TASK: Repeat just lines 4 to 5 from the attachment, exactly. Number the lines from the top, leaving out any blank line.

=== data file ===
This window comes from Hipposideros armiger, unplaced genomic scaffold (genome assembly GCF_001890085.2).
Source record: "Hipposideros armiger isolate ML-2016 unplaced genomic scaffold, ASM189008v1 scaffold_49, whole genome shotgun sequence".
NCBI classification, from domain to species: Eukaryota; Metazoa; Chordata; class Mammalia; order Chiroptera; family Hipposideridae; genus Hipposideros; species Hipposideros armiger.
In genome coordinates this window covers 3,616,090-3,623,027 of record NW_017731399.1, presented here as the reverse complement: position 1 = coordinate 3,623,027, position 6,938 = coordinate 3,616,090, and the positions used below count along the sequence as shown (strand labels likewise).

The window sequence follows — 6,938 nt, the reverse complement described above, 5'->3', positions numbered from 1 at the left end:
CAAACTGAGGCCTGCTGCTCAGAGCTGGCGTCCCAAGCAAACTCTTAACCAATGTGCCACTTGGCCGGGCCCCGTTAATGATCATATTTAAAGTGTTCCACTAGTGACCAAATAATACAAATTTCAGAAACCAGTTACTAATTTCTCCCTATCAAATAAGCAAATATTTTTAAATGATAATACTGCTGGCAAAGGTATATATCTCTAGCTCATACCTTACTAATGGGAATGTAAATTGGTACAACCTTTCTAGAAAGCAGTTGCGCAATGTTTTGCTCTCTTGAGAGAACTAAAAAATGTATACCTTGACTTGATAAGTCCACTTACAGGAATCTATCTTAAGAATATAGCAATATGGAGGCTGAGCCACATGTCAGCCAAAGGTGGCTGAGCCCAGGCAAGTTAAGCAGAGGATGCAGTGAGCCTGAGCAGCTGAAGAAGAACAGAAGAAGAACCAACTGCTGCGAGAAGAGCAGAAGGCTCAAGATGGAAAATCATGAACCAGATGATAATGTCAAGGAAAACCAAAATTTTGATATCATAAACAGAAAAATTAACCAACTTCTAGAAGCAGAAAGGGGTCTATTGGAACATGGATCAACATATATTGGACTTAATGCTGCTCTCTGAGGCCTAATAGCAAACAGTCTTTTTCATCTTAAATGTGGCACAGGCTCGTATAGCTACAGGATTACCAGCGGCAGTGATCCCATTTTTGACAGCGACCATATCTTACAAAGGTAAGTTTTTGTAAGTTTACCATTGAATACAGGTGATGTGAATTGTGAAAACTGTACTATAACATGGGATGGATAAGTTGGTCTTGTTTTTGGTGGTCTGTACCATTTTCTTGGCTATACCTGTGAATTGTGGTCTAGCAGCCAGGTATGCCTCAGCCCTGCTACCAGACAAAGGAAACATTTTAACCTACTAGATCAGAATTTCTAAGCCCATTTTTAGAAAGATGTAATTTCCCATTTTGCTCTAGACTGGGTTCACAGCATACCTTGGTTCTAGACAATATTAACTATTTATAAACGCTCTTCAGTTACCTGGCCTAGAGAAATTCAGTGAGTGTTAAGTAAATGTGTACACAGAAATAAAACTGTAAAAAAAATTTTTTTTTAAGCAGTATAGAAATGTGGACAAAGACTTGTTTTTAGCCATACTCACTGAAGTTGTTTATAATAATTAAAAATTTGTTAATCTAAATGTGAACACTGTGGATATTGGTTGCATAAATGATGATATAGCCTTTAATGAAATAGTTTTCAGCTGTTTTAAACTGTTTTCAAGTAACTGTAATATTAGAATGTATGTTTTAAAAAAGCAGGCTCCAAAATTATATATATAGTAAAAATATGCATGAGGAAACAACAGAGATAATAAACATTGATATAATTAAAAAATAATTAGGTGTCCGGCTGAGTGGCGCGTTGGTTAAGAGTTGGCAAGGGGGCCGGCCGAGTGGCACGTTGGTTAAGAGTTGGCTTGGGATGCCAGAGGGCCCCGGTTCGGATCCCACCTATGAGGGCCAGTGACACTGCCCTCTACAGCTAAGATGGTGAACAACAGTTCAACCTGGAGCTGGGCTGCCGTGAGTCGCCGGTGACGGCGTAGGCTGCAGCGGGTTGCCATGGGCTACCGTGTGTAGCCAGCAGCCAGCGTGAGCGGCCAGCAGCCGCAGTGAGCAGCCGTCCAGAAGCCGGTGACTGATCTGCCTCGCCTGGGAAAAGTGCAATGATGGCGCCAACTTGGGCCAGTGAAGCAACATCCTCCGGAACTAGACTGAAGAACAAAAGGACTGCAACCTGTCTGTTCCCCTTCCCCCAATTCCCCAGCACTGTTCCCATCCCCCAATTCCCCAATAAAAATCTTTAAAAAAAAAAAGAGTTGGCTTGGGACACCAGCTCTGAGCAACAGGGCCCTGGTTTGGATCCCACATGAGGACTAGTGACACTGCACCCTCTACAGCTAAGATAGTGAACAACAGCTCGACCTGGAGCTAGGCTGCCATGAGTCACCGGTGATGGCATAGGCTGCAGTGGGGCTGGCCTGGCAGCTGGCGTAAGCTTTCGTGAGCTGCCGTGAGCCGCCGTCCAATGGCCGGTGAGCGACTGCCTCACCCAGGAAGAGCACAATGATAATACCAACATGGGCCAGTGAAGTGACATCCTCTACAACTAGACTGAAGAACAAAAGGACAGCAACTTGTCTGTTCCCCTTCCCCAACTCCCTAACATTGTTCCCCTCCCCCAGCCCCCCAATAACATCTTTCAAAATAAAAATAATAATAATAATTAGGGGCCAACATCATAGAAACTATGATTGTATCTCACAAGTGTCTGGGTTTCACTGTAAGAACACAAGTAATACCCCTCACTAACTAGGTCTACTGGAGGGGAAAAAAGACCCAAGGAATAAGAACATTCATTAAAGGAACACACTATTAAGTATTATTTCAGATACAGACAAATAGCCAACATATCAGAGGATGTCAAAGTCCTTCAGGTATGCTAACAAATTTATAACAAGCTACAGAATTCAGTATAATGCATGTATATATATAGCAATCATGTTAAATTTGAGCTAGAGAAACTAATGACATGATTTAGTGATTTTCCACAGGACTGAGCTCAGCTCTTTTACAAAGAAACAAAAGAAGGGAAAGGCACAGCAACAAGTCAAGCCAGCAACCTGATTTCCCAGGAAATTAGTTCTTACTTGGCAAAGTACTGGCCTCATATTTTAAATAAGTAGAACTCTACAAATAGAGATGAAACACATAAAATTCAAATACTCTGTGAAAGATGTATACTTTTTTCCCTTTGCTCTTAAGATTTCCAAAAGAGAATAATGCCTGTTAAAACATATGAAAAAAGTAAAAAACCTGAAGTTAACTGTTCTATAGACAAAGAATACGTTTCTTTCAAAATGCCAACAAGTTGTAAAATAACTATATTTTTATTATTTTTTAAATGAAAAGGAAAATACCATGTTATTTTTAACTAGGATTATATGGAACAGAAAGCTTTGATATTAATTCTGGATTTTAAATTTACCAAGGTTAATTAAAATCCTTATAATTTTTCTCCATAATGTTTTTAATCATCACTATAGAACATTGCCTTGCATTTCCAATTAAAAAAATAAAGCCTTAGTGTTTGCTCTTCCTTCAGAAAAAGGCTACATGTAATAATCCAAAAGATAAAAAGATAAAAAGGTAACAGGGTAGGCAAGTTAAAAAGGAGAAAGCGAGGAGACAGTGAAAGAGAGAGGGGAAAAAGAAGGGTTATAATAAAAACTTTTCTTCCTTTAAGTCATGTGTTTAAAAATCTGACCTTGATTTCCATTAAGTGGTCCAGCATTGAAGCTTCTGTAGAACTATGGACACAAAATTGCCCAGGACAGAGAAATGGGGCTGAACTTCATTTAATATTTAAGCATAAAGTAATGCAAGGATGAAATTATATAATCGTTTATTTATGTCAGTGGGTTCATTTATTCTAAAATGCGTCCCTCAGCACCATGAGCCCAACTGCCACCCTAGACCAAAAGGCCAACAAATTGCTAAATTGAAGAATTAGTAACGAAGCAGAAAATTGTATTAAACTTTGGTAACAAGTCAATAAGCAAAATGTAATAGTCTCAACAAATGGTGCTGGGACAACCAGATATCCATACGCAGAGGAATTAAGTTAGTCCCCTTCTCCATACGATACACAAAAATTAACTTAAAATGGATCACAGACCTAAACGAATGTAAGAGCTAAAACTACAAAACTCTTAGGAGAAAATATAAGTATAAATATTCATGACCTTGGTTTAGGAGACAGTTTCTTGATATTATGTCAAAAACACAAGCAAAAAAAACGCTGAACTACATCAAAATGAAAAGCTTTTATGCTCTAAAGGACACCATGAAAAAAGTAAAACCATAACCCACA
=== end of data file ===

In genome coordinates this window covers 3,616,090-3,623,027 of record NW_017731399.1, presented here as the reverse complement: position 1 = coordinate 3,623,027, position 6,938 = coordinate 3,616,090, and the positions used below count along the sequence as shown (strand labels likewise).

The window sequence follows — 6,938 nt, the reverse complement described above, 5'->3', positions numbered from 1 at the left end: